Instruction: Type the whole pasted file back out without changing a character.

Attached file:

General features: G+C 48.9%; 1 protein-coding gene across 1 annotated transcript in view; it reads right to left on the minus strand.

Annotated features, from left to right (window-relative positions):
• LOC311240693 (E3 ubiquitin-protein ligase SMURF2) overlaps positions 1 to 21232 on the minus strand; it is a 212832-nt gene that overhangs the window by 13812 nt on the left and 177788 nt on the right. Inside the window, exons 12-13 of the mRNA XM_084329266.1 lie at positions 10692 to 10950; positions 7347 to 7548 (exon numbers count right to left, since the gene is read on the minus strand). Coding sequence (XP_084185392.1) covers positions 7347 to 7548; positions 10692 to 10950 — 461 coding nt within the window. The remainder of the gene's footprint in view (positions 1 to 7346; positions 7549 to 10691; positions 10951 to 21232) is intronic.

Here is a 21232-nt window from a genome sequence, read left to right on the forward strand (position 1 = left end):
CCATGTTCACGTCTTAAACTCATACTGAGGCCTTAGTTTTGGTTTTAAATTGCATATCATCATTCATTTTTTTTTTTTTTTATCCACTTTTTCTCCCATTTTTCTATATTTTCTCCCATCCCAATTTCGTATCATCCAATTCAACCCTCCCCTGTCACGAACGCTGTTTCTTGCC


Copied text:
General features: G+C 48.9%; 1 protein-coding gene across 1 annotated transcript in view; it reads right to left on the minus strand.

Annotated features, from left to right (window-relative positions):
• LOC311240693 (E3 ubiquitin-protein ligase SMURF2) overlaps positions 1 to 21232 on the minus strand; it is a 212832-nt gene that overhangs the window by 13812 nt on the left and 177788 nt on the right. Inside the window, exons 12-13 of the mRNA XM_084329266.1 lie at positions 10692 to 10950; positions 7347 to 7548 (exon numbers count right to left, since the gene is read on the minus strand). Coding sequence (XP_084185392.1) covers positions 7347 to 7548; positions 10692 to 10950 — 461 coding nt within the window. The remainder of the gene's footprint in view (positions 1 to 7346; positions 7549 to 10691; positions 10951 to 21232) is intronic.

Here is a 21232-nt window from a genome sequence, read left to right on the forward strand (position 1 = left end):
CCATGTTCACGTCTTAAACTCATACTGAGGCCTTAGTTTTGGTTTTAAATTGCATATCATCATTCATTTTTTTTTTTTTTTATCCACTTTTTCTCCCATTTTTCTATATTTTCTCCCATCCCAATTTCGTATCATCCAATTCAACCCTCCCCTGTCACGAACGCTGTTTCTTGCC